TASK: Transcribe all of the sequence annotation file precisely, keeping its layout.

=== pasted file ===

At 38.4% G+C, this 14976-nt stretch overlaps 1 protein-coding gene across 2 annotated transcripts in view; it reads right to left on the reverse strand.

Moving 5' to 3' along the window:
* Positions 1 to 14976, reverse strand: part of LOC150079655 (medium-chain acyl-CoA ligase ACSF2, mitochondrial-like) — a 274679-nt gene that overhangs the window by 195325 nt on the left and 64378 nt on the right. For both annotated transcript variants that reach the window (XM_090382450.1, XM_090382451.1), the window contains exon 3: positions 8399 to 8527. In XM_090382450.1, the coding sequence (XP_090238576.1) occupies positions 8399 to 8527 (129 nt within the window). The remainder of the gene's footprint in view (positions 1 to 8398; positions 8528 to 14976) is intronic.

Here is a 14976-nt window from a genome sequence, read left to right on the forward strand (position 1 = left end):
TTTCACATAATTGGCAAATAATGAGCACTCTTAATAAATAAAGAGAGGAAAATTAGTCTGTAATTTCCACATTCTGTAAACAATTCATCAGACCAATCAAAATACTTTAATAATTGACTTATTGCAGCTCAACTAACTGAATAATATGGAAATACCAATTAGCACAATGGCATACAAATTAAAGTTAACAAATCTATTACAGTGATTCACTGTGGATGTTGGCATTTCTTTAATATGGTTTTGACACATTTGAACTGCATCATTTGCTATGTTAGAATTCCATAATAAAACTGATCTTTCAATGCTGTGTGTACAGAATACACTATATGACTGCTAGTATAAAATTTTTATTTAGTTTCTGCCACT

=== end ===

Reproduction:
At 38.4% G+C, this 14976-nt stretch overlaps 1 protein-coding gene across 2 annotated transcripts in view; it reads right to left on the reverse strand.

Moving 5' to 3' along the window:
* Positions 1 to 14976, reverse strand: part of LOC150079655 (medium-chain acyl-CoA ligase ACSF2, mitochondrial-like) — a 274679-nt gene that overhangs the window by 195325 nt on the left and 64378 nt on the right. For both annotated transcript variants that reach the window (XM_090382450.1, XM_090382451.1), the window contains exon 3: positions 8399 to 8527. In XM_090382450.1, the coding sequence (XP_090238576.1) occupies positions 8399 to 8527 (129 nt within the window). The remainder of the gene's footprint in view (positions 1 to 8398; positions 8528 to 14976) is intronic.

Here is a 14976-nt window from a genome sequence, read left to right on the forward strand (position 1 = left end):
TTTCACATAATTGGCAAATAATGAGCACTCTTAATAAATAAAGAGAGGAAAATTAGTCTGTAATTTCCACATTCTGTAAACAATTCATCAGACCAATCAAAATACTTTAATAATTGACTTATTGCAGCTCAACTAACTGAATAATATGGAAATACCAATTAGCACAATGGCATACAAATTAAAGTTAACAAATCTATTACAGTGATTCACTGTGGATGTTGGCATTTCTTTAATATGGTTTTGACACATTTGAACTGCATCATTTGCTATGTTAGAATTCCATAATAAAACTGATCTTTCAATGCTGTGTGTACAGAATACACTATATGACTGCTAGTATAAAATTTTTATTTAGTTTCTGCCACT